Israel said it would conduct a preliminary investigation into the July 23 shooting to death of two Jordanians by a guard at its Amman embassy who the kingdom says should face criminal prosecution. Citing the guard’s diplomatic immunity, Israel repatriated him and other embassy staff after the incident, which stirred up anger in Jordan, where the 1994 peace deal between the countries is unpopular and pro-Palestinian sentiment widespread. Israel says the guard fired in self-defense after being stabbed by screwdriver-wielding Jordanian workman, who was killed along with a Jordanian bystander hit by stray gunfire. Jordanian authorities initially said there had been an altercation before the shooting, but later described the incident as a double homicide and demanded Israel put the guard on trial. Israel’s attorney-general on Friday ordered police to “look into” the shootings, the justice ministry said in a statement, using terminology signifying a preliminary probe that could be upgraded into a criminal investigation if warranted. Jordan reacted positively to the Israeli moves but said it expected further “tangible judicial” moves to follow. Israeli Prime Minister Benjamin Netanyahu, under pressure at home for his handling of a surge in Palestinian unrest around a contested Jerusalem holy site, gave the guard a hero’s welcome. That infuriated Amman, prompting U.S. crisis mediation. Israel has tried to keep the guard’s identity under wraps, saying he could be targeted for reprisals. But a Jordanian newspaper published his diplomatic accreditation, including his name and photograph. Israeli officials have said that, as well as the probe into the shootings, they are considering offering compensation to the family of the slain Jordanian bystander – the owner of a property rented out to the embassy.


Newsline: Jordanian protesters demand closure of Israel’s embassy

Protesters gathered near the Israeli Embassy in the Jordanian capital Amman, angry that an Israeli embassy guard who shot dead a Jordanian had returned to Israel and been granted diplomatic immunity. A Reuters witness said around 200 people had assembled peacefully in the vicinity of the embassy. Scores chanted, “Death to Israel,” and called for the expulsion of the Israeli ambassador and scrapping of a peace treaty with Israel. A heavy Jordanian police presence had sealed off the area around the embassy so the protesters gathered nearby. Lasy Sunday an embassy guard shot dead Jordanian teenager Mohammad Jawawdah as well as the landlord of the house in the compound where the guard lived. Israel said the guard had been defending himself after Jawawdah assaulted him with a screwdriver in a “terrorist attack.” Israel is examining the July 23 incident, in accordance with its usual legal procedures. The offices of the state prosecutor and the attorney general have asked all parties connected to the incident hand over all relevant material. Israel plans to update Jordan on its examination of the incident.


Newsline: Jordan’s King Abdullah II slams Netanyahu over embassy killings

Jordan’s Abdullah II has demanded a trial against the security guard who had killed two Jordanians within the Israeli embassy in Amman. The monarch also accused Netanyahu of treating the case as a “political show.” People in Jordan were “infuriated” by Israel’s response to the double killing, Jordanian King Abdullah II said on Thursday. Tensions between the two countries have been running at the fever pitch since Sunday evening, when an Israeli security guard shot and killed two Jordanians in an apartment on embassy grounds. One of them was a teenage worker who was in the building to install furniture. Israeli officials claim that the teenager attacked the guard with a screwdriver, causing the embassy employee to open fire. The other victim was reportedly killed by accident. With the guard protected by diplomatic immunity, Israel was able to repatriate him on Monday. He and the Israeli ambassador were then warmly welcomed by Israel’s right-wing Prime Minister Benjamin Netanyahu, who said he was “happy” to see the staffer back in his homeland. “You acted well, calmly, and we also had an obligation to get you out,” Netanyahu told the guard after embracing him.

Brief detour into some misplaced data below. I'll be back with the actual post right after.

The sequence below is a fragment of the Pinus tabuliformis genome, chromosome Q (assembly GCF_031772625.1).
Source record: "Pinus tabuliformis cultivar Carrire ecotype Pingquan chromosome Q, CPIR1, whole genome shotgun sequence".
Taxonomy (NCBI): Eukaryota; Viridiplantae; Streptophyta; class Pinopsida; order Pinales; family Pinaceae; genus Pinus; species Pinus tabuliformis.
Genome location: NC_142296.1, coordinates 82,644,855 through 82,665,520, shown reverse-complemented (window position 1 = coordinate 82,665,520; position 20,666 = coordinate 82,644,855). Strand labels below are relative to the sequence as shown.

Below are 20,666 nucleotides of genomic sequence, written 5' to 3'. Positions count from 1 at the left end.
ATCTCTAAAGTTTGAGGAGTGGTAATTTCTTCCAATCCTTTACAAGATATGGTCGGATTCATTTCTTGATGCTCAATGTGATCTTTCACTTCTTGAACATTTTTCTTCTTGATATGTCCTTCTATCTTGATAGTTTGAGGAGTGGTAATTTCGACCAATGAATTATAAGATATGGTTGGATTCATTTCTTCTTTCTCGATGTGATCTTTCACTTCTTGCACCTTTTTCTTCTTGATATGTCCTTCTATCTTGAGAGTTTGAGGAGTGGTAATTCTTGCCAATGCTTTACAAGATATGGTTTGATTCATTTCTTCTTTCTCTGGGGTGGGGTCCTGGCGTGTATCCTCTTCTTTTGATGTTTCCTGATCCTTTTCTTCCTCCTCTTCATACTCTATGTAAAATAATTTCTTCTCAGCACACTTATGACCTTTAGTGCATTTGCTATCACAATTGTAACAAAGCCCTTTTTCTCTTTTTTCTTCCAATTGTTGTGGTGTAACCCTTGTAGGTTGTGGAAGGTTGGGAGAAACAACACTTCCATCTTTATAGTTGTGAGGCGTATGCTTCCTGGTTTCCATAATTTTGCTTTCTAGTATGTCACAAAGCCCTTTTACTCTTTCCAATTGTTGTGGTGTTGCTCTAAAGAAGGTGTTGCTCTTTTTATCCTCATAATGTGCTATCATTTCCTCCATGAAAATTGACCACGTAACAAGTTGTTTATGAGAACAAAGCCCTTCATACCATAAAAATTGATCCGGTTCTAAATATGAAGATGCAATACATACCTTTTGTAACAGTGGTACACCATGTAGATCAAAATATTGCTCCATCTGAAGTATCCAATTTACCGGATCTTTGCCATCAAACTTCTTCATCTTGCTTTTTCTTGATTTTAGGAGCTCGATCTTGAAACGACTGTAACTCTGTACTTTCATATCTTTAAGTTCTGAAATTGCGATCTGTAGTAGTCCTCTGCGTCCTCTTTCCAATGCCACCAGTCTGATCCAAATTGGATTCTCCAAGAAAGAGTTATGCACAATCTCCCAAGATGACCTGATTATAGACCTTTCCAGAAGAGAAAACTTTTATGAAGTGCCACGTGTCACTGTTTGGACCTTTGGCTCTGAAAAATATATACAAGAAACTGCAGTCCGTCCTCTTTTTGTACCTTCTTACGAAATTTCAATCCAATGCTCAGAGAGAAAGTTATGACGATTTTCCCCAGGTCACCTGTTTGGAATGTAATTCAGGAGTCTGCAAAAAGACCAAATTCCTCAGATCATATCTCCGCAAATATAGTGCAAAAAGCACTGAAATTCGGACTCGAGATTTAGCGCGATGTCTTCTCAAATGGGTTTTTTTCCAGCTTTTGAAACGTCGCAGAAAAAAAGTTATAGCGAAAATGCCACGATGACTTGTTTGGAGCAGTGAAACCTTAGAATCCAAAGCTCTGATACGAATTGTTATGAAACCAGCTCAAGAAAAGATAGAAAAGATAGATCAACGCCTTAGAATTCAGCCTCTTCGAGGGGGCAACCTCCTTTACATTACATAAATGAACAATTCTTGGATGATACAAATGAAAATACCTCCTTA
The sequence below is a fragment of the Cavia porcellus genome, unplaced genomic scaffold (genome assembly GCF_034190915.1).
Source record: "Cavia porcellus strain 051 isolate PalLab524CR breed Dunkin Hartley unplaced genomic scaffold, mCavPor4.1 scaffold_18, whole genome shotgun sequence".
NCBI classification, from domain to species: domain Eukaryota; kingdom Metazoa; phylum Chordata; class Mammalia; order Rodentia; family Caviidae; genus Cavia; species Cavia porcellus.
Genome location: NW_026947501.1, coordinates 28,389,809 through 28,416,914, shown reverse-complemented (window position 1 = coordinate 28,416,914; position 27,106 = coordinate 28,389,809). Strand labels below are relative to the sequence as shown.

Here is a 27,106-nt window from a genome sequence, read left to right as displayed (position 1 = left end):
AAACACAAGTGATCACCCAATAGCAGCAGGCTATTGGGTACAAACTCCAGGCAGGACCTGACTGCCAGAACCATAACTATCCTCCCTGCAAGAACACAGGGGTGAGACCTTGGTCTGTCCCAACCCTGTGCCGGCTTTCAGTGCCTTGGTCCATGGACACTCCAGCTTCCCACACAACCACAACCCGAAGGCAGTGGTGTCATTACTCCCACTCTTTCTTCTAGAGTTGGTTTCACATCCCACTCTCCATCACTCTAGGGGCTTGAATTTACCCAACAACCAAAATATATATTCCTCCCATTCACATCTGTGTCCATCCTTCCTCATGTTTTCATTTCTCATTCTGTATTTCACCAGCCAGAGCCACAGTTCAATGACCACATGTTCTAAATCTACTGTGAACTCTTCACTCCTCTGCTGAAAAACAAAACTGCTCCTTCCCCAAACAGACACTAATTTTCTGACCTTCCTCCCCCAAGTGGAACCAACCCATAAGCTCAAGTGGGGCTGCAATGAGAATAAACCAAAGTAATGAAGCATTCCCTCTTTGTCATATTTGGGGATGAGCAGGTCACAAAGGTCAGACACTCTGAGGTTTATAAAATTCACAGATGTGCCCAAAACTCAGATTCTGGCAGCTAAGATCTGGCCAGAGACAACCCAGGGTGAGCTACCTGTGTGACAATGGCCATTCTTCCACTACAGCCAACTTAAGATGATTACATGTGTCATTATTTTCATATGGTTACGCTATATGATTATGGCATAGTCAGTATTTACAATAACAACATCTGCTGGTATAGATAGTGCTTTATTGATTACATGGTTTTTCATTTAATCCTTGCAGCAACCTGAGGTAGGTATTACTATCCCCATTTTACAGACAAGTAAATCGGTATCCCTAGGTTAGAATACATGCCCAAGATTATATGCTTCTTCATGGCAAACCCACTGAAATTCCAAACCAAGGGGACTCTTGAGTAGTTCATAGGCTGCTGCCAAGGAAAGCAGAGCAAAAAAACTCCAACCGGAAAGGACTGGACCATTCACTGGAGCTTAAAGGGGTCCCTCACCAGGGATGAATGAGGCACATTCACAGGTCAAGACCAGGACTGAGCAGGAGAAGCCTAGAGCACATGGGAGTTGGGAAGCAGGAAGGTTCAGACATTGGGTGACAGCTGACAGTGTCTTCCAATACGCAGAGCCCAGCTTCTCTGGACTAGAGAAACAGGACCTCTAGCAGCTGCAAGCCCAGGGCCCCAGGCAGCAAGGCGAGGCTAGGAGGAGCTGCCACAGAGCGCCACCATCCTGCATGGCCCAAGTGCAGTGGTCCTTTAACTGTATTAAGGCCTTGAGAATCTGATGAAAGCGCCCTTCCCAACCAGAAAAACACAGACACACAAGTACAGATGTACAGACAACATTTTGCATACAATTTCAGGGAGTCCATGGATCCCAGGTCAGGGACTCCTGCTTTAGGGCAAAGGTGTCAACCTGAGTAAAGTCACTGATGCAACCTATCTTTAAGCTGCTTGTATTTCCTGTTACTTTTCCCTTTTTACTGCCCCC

Newsline: Jordan says Israeli embassy staff can’t return unless guard is tried

Jordan will not allow the return of staff to the Israeli embassy in Amman without a guarantee that an Israeli security guard who killed two Jordanians as he allegedly defended himself from an attack will stand trial in Israel, Jordanian media reported on Thursday. Israel’s ambassador in Amman, Einat Schlein, and her staff at the embassy, left Jordan on Monday due to tensions between Israel and Jordan following the incident. The Jordanian daily al-Ghad quoted unidentified sources who said Schlein and her staff would not be permitted to return to Jordan until Israel supplied “full and complete guarantees” it would try the guard. The head of the Hashemite Royal Court, Fayez Tarawneh, told the Jordanian daily that he would continue to follow the case in accordance with international laws and diplomatic norms until justice is served. Israel’s Foreign Ministry said the guard, named only as Ziv, was stabbed by 17-year-old Mohammed Jawawdeh, who was in an embassy residence installing a bedroom set Sunday evening. Ziv opened fire on Jawawdeh, killing him and a second man, Bashar Hamarneh, at the site, in self-defense, the ministry said.